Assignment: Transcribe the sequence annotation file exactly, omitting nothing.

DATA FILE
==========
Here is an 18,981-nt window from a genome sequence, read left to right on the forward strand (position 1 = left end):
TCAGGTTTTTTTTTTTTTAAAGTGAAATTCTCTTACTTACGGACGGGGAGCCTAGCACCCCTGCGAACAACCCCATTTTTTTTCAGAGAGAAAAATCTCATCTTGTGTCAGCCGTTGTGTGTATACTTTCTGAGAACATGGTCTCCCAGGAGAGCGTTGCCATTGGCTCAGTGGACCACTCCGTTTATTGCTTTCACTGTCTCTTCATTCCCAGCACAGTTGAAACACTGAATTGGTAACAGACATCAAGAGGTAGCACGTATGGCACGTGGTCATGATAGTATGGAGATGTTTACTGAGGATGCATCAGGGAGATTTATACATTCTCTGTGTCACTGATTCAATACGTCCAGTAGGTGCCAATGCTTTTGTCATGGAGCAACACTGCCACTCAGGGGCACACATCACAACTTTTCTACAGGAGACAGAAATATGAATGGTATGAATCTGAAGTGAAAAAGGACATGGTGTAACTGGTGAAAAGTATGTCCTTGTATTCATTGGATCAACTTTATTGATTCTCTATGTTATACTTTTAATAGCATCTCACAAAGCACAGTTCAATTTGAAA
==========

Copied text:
Here is an 18,981-nt window from a genome sequence, read left to right on the forward strand (position 1 = left end):
TCAGGTTTTTTTTTTTTTAAAGTGAAATTCTCTTACTTACGGACGGGGAGCCTAGCACCCCTGCGAACAACCCCATTTTTTTTCAGAGAGAAAAATCTCATCTTGTGTCAGCCGTTGTGTGTATACTTTCTGAGAACATGGTCTCCCAGGAGAGCGTTGCCATTGGCTCAGTGGACCACTCCGTTTATTGCTTTCACTGTCTCTTCATTCCCAGCACAGTTGAAACACTGAATTGGTAACAGACATCAAGAGGTAGCACGTATGGCACGTGGTCATGATAGTATGGAGATGTTTACTGAGGATGCATCAGGGAGATTTATACATTCTCTGTGTCACTGATTCAATACGTCCAGTAGGTGCCAATGCTTTTGTCATGGAGCAACACTGCCACTCAGGGGCACACATCACAACTTTTCTACAGGAGACAGAAATATGAATGGTATGAATCTGAAGTGAAAAAGGACATGGTGTAACTGGTGAAAAGTATGTCCTTGTATTCATTGGATCAACTTTATTGATTCTCTATGTTATACTTTTAATAGCATCTCACAAAGCACAGTTCAATTTGAAA